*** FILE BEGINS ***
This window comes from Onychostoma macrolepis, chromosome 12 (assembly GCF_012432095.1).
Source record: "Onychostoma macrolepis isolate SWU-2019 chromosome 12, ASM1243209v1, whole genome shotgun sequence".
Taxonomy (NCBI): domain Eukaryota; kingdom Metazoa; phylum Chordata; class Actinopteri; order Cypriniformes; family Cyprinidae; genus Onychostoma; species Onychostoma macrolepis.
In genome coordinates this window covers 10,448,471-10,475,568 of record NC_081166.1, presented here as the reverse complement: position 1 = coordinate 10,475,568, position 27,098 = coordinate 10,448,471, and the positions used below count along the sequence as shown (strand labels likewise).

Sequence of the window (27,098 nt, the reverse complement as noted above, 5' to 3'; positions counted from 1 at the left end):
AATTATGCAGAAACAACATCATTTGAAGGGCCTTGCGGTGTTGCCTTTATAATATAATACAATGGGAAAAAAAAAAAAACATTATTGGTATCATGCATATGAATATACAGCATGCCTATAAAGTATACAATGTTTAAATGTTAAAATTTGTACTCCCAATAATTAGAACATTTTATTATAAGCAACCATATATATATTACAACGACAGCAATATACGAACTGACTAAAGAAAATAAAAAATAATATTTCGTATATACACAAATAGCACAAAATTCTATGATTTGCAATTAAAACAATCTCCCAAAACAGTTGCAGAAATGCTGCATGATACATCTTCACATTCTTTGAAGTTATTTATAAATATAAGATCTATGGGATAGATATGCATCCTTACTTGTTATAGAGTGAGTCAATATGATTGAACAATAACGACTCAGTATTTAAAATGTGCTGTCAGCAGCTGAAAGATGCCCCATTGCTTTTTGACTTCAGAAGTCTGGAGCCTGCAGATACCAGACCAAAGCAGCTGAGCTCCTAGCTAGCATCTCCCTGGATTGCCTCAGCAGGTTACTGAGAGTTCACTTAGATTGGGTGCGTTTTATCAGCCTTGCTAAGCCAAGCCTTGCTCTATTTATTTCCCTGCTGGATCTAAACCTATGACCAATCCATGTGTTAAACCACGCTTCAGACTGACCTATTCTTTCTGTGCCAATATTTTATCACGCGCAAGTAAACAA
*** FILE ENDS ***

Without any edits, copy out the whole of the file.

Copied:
This window comes from Onychostoma macrolepis, chromosome 12 (assembly GCF_012432095.1).
Source record: "Onychostoma macrolepis isolate SWU-2019 chromosome 12, ASM1243209v1, whole genome shotgun sequence".
Taxonomy (NCBI): domain Eukaryota; kingdom Metazoa; phylum Chordata; class Actinopteri; order Cypriniformes; family Cyprinidae; genus Onychostoma; species Onychostoma macrolepis.
In genome coordinates this window covers 10,448,471-10,475,568 of record NC_081166.1, presented here as the reverse complement: position 1 = coordinate 10,475,568, position 27,098 = coordinate 10,448,471, and the positions used below count along the sequence as shown (strand labels likewise).

Sequence of the window (27,098 nt, the reverse complement as noted above, 5' to 3'; positions counted from 1 at the left end):
AATTATGCAGAAACAACATCATTTGAAGGGCCTTGCGGTGTTGCCTTTATAATATAATACAATGGGAAAAAAAAAAAAACATTATTGGTATCATGCATATGAATATACAGCATGCCTATAAAGTATACAATGTTTAAATGTTAAAATTTGTACTCCCAATAATTAGAACATTTTATTATAAGCAACCATATATATATTACAACGACAGCAATATACGAACTGACTAAAGAAAATAAAAAATAATATTTCGTATATACACAAATAGCACAAAATTCTATGATTTGCAATTAAAACAATCTCCCAAAACAGTTGCAGAAATGCTGCATGATACATCTTCACATTCTTTGAAGTTATTTATAAATATAAGATCTATGGGATAGATATGCATCCTTACTTGTTATAGAGTGAGTCAATATGATTGAACAATAACGACTCAGTATTTAAAATGTGCTGTCAGCAGCTGAAAGATGCCCCATTGCTTTTTGACTTCAGAAGTCTGGAGCCTGCAGATACCAGACCAAAGCAGCTGAGCTCCTAGCTAGCATCTCCCTGGATTGCCTCAGCAGGTTACTGAGAGTTCACTTAGATTGGGTGCGTTTTATCAGCCTTGCTAAGCCAAGCCTTGCTCTATTTATTTCCCTGCTGGATCTAAACCTATGACCAATCCATGTGTTAAACCACGCTTCAGACTGACCTATTCTTTCTGTGCCAATATTTTATCACGCGCAAGTAAACAA